"NO!!!!!" is the answer.     Oooops.  I goofed. Handing her my little point-and-shoot camera she had no problem taking my picture among beautiful flowers 

Saturday, May 16, 2020

The Bank

Today, in a slightly odd juxtaposition, I recieved my Prairie Moon wildflower catalogue and the worst blizzard to hit Minnesota in at least five years arrived. Thus, instead of looking outside my living room window at a total whiteout, I chose to think spring and the next steps in my woodland wildflower restorations. This "project" has evolved slowly. First, there was a new house in the woods, next to our home of thirty plus years. Then walls and pathways were built around and thru the prickly ash and gooseberries in the south woodlot. It took three years for it to look like this.
The next step was to figure out what to do with the east facing bank, next to the road. It was the only semi-sunny spot on the property. Morning sun till noon, then shade and more shade. I consulted the wildflower specialists at Prairie Moon Nursery. They had just the right native wild flower mix for a semi-shady area. . I hacked everything back in the fall and burned the rest. Then the seeds were mixed with sand and scattered and tamped down by foot and hand. Would they stay put or would the melting snow in the spring wash everything down into the ditch? Only time would tell.
I know that one mans weed patch might be another mans treasure but in 2006 I thought this bank lacked quite a bit in the way of color. Neighbors had commented on how much they liked my flower gardens, so I thought they deserved a little better to look at while driving to work.
The spring of 2007 saw the bulbs emerge, planted the fall before, after the burning of the bank.
By midsummer the weeds were as tall and robust and ever. The precious wildflower seedlings? I didn’t have a clue if I had any at all. By midsummer the next step was to weed wack everything back to about four to six inches. This gave the seedlings (if there were any) a fighting chance for survival.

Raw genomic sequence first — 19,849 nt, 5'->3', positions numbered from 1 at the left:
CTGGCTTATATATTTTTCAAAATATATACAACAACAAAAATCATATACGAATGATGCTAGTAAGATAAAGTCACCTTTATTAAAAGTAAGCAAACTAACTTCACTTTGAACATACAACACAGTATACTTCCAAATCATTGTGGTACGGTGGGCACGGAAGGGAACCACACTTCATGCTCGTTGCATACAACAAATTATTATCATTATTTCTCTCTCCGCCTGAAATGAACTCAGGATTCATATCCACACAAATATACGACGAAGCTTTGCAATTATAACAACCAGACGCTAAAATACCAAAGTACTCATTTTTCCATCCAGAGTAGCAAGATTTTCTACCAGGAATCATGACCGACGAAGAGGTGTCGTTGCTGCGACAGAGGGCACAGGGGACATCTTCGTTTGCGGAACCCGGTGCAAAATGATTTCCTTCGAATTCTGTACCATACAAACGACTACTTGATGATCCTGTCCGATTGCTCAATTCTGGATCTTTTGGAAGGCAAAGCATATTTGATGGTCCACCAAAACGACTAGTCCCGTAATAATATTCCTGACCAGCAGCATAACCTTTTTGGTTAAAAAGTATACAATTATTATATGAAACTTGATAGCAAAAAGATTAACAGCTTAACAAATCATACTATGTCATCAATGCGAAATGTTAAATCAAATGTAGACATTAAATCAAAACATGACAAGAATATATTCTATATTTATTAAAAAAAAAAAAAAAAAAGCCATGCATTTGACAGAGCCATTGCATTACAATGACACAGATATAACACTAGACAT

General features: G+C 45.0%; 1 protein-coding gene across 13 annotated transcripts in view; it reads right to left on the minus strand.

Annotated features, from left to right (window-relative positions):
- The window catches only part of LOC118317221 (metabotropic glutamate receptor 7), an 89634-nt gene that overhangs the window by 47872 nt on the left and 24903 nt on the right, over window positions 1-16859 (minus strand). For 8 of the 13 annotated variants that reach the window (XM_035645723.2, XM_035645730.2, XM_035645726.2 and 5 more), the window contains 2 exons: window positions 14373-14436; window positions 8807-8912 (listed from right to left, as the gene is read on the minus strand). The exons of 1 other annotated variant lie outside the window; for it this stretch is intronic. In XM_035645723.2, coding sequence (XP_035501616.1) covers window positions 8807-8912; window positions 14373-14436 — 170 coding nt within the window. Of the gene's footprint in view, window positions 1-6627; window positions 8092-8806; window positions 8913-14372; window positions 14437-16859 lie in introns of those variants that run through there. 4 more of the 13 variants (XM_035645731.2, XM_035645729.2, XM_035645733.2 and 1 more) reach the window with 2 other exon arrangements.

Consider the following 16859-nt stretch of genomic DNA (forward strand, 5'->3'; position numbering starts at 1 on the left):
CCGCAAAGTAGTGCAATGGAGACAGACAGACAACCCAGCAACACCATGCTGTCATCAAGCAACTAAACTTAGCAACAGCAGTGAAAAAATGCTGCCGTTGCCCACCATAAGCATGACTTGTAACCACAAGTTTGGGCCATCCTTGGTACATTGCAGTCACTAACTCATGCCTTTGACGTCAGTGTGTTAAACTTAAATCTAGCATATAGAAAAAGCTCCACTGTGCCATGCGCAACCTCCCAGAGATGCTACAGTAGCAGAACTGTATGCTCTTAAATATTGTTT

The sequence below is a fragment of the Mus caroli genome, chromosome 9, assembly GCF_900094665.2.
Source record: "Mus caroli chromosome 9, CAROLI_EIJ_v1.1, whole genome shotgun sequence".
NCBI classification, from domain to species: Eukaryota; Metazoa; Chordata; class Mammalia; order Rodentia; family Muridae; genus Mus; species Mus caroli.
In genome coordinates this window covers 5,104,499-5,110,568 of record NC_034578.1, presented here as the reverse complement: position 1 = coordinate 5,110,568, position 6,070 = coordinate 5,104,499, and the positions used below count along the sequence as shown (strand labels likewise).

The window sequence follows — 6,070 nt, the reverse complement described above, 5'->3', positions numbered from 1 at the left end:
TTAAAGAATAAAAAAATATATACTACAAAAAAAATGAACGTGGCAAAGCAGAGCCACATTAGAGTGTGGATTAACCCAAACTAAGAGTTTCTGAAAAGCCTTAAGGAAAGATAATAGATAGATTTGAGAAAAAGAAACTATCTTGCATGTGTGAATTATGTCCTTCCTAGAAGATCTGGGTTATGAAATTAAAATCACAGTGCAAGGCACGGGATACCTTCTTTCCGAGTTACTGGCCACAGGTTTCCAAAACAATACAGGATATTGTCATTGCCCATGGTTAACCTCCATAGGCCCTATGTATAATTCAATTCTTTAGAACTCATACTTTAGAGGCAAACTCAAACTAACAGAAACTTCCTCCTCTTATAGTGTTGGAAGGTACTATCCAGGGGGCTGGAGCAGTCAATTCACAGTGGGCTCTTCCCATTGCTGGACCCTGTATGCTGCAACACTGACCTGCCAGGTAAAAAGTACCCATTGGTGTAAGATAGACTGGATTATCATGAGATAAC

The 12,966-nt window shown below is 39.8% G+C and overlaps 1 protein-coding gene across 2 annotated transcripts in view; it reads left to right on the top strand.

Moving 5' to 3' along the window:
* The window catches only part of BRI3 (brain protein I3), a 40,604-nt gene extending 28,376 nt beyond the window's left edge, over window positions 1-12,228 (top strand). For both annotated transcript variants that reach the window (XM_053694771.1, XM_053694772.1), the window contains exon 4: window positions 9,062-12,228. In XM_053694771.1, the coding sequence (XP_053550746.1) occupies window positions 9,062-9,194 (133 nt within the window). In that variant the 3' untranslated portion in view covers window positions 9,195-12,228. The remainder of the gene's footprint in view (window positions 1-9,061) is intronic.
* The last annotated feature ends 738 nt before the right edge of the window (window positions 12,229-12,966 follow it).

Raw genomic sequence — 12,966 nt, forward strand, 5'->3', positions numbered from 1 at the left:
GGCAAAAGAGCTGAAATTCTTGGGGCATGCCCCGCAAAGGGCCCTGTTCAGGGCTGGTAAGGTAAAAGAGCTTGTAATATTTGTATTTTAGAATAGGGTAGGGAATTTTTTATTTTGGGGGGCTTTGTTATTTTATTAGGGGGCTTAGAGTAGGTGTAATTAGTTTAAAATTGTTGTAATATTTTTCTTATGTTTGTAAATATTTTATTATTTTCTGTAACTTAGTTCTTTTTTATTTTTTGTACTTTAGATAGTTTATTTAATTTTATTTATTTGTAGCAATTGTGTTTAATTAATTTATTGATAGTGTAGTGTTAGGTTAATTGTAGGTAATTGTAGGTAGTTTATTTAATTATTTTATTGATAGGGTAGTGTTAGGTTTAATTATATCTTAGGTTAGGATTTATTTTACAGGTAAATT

By midsummer 2008 things were looking a little better
The summer of 2008 saw the purple coneflowers appear along with dozens of other varieties.

In 2009 the next step was to begin the restoration of the even larger north wooded area. But that's a story for another post.
And now in the year of our Lord in the year of our Lord May 16th 2020 the Woodland wild  flower garden to the north, the Prairie bank facing the road to the east, the circular purple Prairie cone plot next to the Northwoods in the grassy area and a large mixed flower garden along the property line to the south adjacent to our old house now owned by our neighbors, I am pretty much at rest. With little or no weeding to do on my part the wildflowers beat back their competitors also known as Weeds. This leaves the occasional oak tree seedling to be removed as the Woodland garden has all the shade. This project now complete means that I have about 75% less lawn to mow life is good here on Oak Hill.

Monday, May 11, 2020

The year was 1948

The year was 1948. We're at the intersection of Hudson Road and Earl Street on the East Side of St. Paul, Minnesota. One block behind the photographer, who is facing south, is the apartment where my parents and I lived during World War II. In 1946 we had moved upstairs into my grandparents house,  which lay about 7 blocks straight
 south on the bluff high above the Mississippi River. The Hudson Road proceeded east less than a quarter mile where it reached the edge of the city, then  turning into U.S. Highway #12 as it went on to, naturally, Hudson, Wisc.  To the right in the photo was a Rexall Drugstore and Johnson Bros. grocery. In the mid fifties that grocery store was rebuilt a little further east as a "supermarket" and provided me my first job when I was in high school.